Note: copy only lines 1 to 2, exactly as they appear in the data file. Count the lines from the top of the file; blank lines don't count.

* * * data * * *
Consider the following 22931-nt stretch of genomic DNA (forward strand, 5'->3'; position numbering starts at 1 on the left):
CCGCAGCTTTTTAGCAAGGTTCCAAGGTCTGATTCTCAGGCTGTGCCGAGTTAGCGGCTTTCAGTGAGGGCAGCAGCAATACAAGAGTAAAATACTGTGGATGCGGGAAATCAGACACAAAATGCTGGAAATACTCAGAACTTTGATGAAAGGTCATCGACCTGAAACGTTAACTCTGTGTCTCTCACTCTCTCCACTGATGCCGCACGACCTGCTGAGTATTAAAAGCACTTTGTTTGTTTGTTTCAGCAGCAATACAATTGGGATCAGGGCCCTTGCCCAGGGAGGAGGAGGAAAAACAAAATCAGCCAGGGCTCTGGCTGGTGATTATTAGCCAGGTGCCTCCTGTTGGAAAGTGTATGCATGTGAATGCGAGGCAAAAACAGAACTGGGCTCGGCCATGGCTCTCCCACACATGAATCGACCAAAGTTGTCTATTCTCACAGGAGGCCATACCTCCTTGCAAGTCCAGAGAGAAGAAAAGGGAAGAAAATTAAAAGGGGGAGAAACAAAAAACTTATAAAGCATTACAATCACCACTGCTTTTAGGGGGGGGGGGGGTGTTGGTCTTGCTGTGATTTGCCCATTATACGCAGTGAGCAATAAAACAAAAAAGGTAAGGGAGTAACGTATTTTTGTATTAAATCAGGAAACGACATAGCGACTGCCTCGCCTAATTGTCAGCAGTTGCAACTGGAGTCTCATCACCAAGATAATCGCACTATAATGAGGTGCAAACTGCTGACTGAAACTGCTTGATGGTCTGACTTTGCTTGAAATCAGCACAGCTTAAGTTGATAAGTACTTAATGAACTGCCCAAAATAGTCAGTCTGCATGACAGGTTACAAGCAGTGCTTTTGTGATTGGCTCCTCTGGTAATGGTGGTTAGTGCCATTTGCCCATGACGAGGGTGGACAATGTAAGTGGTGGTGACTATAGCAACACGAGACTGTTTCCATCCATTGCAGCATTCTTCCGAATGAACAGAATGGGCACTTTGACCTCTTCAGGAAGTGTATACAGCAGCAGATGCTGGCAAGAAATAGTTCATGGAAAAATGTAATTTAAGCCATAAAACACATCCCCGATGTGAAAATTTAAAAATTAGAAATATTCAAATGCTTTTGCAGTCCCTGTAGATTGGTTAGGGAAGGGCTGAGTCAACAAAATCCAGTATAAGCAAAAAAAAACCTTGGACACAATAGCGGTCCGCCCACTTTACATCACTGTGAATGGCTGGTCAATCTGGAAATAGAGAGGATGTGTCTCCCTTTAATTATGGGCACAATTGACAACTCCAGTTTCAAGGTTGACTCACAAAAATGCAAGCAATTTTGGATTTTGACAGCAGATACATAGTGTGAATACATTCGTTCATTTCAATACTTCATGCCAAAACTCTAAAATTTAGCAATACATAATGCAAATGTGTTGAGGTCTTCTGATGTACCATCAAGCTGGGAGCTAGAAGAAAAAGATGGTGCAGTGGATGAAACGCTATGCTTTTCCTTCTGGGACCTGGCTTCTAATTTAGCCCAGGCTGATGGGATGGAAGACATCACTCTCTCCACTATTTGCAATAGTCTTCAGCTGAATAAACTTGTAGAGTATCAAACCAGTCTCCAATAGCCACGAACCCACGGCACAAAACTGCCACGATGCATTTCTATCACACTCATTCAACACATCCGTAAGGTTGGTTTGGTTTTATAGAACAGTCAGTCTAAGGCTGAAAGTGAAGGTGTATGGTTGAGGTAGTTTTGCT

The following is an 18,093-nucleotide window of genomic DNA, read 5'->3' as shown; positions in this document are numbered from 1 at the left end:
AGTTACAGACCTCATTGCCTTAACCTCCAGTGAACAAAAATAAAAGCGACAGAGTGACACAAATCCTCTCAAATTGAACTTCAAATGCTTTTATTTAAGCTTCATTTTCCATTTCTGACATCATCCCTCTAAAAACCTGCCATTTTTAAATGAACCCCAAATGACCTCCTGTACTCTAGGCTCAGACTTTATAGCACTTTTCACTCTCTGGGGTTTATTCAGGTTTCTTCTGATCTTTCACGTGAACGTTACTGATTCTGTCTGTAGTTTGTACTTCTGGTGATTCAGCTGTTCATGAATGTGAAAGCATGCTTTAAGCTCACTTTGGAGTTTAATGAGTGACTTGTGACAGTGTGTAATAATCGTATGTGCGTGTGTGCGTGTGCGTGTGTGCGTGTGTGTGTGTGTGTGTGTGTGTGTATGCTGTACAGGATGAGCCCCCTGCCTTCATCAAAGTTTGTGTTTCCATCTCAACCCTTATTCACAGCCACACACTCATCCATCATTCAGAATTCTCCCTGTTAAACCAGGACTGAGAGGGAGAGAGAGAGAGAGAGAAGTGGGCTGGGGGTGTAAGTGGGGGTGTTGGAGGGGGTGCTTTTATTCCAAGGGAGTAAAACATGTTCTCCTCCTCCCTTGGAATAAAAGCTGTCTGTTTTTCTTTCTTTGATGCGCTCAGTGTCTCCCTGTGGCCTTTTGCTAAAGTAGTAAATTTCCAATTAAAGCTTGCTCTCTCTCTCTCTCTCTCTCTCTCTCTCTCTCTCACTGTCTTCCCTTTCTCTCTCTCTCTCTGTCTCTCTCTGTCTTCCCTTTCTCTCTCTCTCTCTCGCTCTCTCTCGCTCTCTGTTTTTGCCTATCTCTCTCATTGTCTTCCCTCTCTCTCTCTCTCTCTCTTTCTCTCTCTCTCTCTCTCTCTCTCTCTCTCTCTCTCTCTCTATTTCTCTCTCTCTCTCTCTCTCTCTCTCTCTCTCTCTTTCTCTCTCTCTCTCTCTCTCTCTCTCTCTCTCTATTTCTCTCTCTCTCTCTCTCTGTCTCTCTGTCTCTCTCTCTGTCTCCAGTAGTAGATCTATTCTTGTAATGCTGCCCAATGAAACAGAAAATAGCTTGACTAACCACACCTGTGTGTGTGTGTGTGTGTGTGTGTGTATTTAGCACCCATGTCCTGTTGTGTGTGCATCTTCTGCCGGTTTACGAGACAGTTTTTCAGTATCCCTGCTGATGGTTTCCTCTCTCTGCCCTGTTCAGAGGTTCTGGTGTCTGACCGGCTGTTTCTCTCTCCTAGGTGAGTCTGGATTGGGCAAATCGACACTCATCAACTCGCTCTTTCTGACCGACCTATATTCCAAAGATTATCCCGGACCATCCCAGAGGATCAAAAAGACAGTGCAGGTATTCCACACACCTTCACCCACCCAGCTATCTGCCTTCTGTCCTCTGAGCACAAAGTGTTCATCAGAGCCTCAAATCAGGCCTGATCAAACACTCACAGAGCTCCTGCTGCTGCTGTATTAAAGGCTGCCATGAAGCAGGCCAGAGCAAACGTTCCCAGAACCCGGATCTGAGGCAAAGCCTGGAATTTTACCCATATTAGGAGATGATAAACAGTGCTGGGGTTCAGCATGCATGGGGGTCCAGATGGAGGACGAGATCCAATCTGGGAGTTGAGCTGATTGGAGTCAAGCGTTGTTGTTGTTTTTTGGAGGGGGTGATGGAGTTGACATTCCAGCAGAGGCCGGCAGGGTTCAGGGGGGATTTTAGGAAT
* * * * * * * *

Consider the following 22931-nt stretch of genomic DNA (forward strand, 5'->3'; position numbering starts at 1 on the left):
CCGCAGCTTTTTAGCAAGGTTCCAAGGTCTGATTCTCAGGCTGTGCCGAGTTAGCGGCTTTCAGTGAGGGCAGCAGCAATACAAGAGTAAAATACTGTGGATGCGGGAAATCAGACACAAAATGCTGGAAATACTCAGAACTTTGATGAAAGGTCATCGACCTGAAACGTTAACTCTGTGTCTCTCACTCTCTCCACTGATGCCGCACGACCTGCTGAGTATTAAAAGCACTTTGTTTGTTTGTTTCAGCAGCAATACAATTGGGATCAGGGCCCTTGCCCAGGGAGGAGGAGGAAAAACAAAATCAGCCAGGGCTCTGGCTGGTGATTATTAGCCAGGTGCCTCCTGTTGGAAAGTGTATGCATGTGAATGCGAGGCAAAAACAGAACTGGGCTCGGCCATGGCTCTCCCACACATGAATCGACCAAAGTTGTCTATTCTCACAGGAGGCCATACCTCCTTGCAAGTCCAGAGAGAAGAAAAGGGAAGAAAATTAAAAGGGGGAGAAACAAAAAACTTATAAAGCATTACAATCACCACTGCTTTTAGGGGGGGGGGGGGTGTTGGTCTTGCTGTGATTTGCCCATTATACGCAGTGAGCAATAAAACAAAAAAGGTAAGGGAGTAACGTATTTTTGTATTAAATCAGGAAACGACATAGCGACTGCCTCGCCTAATTGTCAGCAGTTGCAACTGGAGTCTCATCACCAAGATAATCGCACTATAATGAGGTGCAAACTGCTGACTGAAACTGCTTGATGGTCTGACTTTGCTTGAAATCAGCACAGCTTAAGTTGATAAGTACTTAATGAACTGCCCAAAATAGTCAGTCTGCATGACAGGTTACAAGCAGTGCTTTTGTGATTGGCTCCTCTGGTAATGGTGGTTAGTGCCATTTGCCCATGACGAGGGTGGACAATGTAAGTGGTGGTGACTATAGCAACACGAGACTGTTTCCATCCATTGCAGCATTCTTCCGAATGAACAGAATGGGCACTTTGACCTCTTCAGGAAGTGTATACAGCAGCAGATGCTGGCAAGAAATAGTTCATGGAAAAATGTAATTTAAGCCATAAAACACATCCCCGATGTGAAAATTTAAAAATTAGAAATATTCAAATGCTTTTGCAGTCCCTGTAGATTGGTTAGGGAAGGGCTGAGTCAACAAAATCCAGTATAAGCAAAAAAAAACCTTGGACACAATAGCGGTCCGCCCACTTTACATCACTGTGAATGGCTGGTCAATCTGGAAATAGAGAGGATGTGTCTCCCTTTAATTATGGGCACAATTGACAACTCCAGTTTCAAGGTTGACTCACAAAAATGCAAGCAATTTTGGATTTTGACAGCAGATACATAGTGTGAATACATTCGTTCATTTCAATACTTCATGCCAAAACTCTAAAATTTAGCAATACATAATGCAAATGTGTTGAGGTCTTCTGATGTACCATCAAGCTGGGAGCTAGAAGAAAAAGATGGTGCAGTGGATGAAACGCTATGCTTTTCCTTCTGGGACCTGGCTTCTAATTTAGCCCAGGCTGATGGGATGGAAGACATCACTCTCTCCACTATTTGCAATAGTCTTCAGCTGAATAAACTTGTAGAGTATCAAACCAGTCTCCAATAGCCACGAACCCACGGCACAAAACTGCCACGATGCATTTCTATCACACTCATTCAACACATCCGTAAGGTTGGTTTGGTTTTATAGAACAGTCAGTCTAAGGCTGAAAGTGAAGGTGTATGGTTGAGGTAGTTTTGCT